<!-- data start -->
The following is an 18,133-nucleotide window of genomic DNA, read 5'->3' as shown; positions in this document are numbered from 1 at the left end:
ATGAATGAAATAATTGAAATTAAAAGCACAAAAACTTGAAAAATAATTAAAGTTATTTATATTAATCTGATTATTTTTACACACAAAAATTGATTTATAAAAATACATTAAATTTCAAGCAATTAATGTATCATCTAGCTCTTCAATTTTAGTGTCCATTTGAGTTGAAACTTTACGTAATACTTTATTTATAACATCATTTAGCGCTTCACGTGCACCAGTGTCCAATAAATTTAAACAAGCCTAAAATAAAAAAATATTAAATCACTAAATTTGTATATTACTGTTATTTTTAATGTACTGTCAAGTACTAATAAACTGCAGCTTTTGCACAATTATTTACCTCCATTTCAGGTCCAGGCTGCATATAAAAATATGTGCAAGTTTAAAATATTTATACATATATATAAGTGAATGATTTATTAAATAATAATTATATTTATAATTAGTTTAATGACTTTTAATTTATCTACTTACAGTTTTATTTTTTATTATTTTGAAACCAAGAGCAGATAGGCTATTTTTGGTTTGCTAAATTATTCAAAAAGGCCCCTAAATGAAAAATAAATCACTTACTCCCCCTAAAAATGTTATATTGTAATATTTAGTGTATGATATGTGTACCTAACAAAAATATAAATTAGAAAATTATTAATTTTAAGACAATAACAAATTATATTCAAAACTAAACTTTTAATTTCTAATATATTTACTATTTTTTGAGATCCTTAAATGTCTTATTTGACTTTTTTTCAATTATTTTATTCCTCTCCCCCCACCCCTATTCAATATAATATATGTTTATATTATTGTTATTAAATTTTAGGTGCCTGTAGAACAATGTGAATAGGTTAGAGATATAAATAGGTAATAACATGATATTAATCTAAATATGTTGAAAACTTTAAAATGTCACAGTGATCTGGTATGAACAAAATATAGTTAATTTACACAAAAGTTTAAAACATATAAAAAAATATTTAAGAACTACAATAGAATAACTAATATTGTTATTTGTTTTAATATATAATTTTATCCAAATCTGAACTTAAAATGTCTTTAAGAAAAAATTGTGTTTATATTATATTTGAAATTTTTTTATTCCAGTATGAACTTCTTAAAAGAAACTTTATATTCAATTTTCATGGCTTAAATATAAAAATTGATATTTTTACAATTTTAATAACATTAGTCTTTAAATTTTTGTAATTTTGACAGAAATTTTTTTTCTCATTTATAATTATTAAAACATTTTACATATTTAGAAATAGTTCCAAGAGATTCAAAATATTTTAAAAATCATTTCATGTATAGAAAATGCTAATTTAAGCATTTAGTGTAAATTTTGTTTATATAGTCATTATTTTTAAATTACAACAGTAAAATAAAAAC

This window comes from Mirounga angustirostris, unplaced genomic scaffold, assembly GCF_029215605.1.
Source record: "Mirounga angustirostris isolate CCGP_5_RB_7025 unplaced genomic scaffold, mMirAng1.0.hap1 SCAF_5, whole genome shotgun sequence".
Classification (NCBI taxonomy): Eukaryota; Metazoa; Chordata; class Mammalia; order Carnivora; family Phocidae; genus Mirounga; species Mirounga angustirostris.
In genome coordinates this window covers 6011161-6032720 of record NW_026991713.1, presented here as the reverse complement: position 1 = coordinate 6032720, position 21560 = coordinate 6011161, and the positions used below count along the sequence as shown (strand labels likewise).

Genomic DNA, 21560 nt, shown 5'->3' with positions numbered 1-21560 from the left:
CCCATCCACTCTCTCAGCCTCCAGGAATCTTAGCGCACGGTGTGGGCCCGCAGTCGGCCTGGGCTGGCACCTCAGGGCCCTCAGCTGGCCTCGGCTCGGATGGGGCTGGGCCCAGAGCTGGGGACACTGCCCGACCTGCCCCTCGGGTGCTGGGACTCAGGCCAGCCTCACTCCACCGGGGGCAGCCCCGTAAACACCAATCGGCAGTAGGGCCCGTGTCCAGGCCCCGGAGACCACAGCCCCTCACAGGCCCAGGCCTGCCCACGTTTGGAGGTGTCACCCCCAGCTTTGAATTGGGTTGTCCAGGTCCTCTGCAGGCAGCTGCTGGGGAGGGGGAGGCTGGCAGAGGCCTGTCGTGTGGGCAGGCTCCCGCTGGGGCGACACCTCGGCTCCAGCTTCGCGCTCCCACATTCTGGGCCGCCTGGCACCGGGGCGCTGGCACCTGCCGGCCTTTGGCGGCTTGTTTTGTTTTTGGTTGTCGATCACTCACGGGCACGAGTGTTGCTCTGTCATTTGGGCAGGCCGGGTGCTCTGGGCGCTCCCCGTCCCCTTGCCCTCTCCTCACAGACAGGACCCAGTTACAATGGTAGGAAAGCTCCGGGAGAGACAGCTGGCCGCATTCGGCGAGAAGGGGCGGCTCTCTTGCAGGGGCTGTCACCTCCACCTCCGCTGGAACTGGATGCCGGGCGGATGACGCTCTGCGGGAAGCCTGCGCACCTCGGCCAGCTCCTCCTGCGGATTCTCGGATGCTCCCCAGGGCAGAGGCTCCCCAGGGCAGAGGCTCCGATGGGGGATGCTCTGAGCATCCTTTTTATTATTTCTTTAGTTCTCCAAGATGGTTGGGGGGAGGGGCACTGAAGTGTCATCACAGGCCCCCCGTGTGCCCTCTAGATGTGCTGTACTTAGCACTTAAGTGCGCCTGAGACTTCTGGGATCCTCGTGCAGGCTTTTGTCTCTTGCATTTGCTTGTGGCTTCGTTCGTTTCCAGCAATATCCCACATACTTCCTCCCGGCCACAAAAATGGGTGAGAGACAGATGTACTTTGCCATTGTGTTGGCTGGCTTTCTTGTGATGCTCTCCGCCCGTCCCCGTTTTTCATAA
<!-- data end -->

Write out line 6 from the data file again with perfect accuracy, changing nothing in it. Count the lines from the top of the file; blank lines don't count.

In genome coordinates this window covers 6011161-6032720 of record NW_026991713.1, presented here as the reverse complement: position 1 = coordinate 6032720, position 21560 = coordinate 6011161, and the positions used below count along the sequence as shown (strand labels likewise).